* Any athlete who shaves points or bets on his or her team will be banished. Any athlete found to be betting on other pro or college games will be suspended for a year for a first offense and permanently after that.
* Schools with graduation rates below 50 percent will have their scholarship limit reduced from 13 to 12.
* All Division I schools must conduct mandatory life-skills classes for athletes.
* Freshmen will be required to have a GPA of 2.0 or higher in their first semester to be eligible to compete in the second semester.
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Despite some published reports on the Internet, UMass coach Bruiser Flint has not hired an assistant coach to replace Tony Barbee yet.
"I haven't made up my mind yet," said Flint, who added that he hoped to hire someone early next week.
Manhattan assistant Chucky Martin is one of the candidates.
Former Minuteman guard Derek Kellogg, who is also a candidate for the opening, could still leave his current post at Youngstown State, even if he's not headed back to Amherst.
Former UMass coach John Calipari is reportedly interested in Kellogg and fellow ex-Minuteman Tyrone Weeks, who is currently an assistant at St. Bonaventure, to complete his staff at Memphis.
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UMass is one of three remaining teams in the hunt for New York City forward J.C. Mathis, who narrowed his once long list to Virginia, Georgia Tech and UMass. He will visit Georgia Tech this weekend before making his decision.
Mathis has already qualified and will be eligible to play next year wherever he decides to go.
UMass is still waiting to see if its signees Raheim Lamb and Anthony Anderson will be able to achieve the necessary combination of grades and standardized test scores to be eligible.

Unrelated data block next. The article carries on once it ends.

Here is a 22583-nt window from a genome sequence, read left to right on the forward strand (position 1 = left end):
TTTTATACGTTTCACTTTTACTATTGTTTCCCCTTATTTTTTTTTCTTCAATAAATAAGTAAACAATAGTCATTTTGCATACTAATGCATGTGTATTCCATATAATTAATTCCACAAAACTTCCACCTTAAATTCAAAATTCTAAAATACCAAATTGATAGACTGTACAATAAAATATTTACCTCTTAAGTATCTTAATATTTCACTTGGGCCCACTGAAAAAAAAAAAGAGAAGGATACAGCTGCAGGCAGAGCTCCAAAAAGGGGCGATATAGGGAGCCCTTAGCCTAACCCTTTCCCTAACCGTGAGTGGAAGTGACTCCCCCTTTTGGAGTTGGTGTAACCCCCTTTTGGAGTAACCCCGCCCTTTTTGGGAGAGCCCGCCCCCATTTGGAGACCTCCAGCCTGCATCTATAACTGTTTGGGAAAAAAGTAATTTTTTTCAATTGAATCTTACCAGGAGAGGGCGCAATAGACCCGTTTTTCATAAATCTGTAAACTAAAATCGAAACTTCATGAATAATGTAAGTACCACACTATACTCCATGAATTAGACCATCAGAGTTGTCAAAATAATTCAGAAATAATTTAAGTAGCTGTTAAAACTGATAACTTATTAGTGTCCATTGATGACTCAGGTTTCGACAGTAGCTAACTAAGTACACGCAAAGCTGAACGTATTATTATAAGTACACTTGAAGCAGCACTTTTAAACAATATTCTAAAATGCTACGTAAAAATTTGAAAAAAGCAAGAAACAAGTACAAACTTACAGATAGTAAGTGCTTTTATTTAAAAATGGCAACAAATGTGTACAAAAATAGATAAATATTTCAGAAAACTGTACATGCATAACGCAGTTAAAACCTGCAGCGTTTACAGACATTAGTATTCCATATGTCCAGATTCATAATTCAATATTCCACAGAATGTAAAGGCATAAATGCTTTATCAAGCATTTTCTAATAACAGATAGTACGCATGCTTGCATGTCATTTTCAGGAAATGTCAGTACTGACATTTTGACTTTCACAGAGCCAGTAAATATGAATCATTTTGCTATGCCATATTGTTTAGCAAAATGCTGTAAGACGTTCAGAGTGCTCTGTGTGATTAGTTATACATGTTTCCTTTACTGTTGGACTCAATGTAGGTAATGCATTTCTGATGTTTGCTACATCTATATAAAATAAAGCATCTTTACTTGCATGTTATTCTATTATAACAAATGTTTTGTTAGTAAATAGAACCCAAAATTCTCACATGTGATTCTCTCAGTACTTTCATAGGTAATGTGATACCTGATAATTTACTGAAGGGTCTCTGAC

Another player whom the Minutemen had been recruiting, Taurence Johnson, a 6-foot-8 forward from Williamsport, Pa., has been reclassified as a junior.
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The 2000-01 UMass men's basketball schedule continues to develop. The Minutemen, who were formerly slated to play in the John Thompson Classic (formerly the Black Coaches Classic) have withdrawn from that event.
The Thompson Classic is an NCAA-certified event which means teams play more than one game, but it only counts as one game against a team's maximum number of games (29) allowed by the NCAA.
Schools are only allowed to play two certified events in a four-year period and UMass is slated to play in the Maui Classic in 2001 and Preseason NIT in 2002.
The Minutemen have added Oregon to the slate for this coming season, though, as they will take on the Ducks as part of a made-for-TV game in Portland at the Rose Garden.
UMass is also continuing to explore the possibility of a home-and-home with Auburn, while California is also a potential opponent.
Material from the Associated Press and www.NCAA.org was used in this report.